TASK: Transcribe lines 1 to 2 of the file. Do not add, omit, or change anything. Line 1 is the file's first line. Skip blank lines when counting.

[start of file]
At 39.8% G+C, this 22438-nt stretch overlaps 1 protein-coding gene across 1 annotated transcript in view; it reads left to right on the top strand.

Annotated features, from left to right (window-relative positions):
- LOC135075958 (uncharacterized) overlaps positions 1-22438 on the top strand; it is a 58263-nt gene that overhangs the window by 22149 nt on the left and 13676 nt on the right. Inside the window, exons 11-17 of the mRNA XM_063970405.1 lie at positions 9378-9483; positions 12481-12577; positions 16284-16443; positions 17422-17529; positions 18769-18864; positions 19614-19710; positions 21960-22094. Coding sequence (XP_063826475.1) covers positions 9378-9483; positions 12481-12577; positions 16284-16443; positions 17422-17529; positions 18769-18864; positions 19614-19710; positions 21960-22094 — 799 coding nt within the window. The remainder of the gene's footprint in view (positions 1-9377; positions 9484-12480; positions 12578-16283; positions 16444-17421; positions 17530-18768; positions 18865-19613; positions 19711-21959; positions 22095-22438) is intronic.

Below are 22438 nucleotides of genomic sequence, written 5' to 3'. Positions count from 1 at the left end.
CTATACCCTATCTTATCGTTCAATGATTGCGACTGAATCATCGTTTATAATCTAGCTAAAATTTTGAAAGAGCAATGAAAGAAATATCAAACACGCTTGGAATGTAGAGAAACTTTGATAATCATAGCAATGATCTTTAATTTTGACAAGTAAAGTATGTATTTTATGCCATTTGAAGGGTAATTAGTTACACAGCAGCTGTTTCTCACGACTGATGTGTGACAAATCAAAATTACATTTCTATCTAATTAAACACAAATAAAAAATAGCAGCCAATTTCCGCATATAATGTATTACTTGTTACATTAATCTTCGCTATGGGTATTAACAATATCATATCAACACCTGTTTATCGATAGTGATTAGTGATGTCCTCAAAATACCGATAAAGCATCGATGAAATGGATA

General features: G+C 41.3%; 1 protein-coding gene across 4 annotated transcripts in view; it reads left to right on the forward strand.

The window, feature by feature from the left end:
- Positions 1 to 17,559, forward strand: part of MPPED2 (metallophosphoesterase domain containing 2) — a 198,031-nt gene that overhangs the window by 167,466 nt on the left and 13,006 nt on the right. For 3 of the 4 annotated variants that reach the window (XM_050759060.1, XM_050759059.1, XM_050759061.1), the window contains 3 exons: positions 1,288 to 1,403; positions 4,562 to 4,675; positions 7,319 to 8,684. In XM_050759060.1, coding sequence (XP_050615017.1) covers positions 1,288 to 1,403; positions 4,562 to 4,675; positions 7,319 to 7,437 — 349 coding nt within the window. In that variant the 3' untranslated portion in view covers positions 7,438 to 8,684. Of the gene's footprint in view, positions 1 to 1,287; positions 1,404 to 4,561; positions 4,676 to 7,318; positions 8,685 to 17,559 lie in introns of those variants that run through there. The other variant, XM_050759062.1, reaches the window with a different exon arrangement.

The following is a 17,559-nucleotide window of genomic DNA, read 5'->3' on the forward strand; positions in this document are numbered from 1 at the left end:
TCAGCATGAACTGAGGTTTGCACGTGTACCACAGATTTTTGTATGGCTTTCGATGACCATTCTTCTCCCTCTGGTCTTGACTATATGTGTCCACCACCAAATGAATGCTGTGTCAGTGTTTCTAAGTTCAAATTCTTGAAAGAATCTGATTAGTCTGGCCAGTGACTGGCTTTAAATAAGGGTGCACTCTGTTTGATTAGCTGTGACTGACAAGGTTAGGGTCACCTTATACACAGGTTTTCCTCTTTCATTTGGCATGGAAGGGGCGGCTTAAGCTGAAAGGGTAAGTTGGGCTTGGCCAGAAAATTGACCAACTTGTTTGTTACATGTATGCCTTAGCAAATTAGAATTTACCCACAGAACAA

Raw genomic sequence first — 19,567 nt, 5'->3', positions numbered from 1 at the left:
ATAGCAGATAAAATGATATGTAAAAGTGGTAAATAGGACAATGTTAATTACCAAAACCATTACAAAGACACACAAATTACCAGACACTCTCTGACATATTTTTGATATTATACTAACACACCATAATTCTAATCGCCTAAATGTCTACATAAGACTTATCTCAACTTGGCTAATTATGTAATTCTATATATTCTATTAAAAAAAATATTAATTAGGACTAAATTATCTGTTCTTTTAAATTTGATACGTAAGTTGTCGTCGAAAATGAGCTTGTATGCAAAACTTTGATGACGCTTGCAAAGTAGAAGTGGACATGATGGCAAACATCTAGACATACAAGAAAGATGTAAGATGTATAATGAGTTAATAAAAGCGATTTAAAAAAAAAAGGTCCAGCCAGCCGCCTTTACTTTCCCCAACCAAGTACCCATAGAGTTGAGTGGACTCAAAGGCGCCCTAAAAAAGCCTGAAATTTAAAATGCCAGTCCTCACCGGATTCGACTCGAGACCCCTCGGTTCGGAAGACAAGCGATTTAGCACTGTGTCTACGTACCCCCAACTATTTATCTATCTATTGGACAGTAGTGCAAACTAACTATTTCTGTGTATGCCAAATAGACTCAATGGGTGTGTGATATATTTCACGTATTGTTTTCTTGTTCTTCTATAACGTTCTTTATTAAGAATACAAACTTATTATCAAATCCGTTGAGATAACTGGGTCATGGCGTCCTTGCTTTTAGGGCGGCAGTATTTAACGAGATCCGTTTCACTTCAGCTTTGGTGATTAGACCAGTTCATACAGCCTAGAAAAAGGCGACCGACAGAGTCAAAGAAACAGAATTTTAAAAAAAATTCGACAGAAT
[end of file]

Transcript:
At 39.8% G+C, this 22438-nt stretch overlaps 1 protein-coding gene across 1 annotated transcript in view; it reads left to right on the top strand.

Annotated features, from left to right (window-relative positions):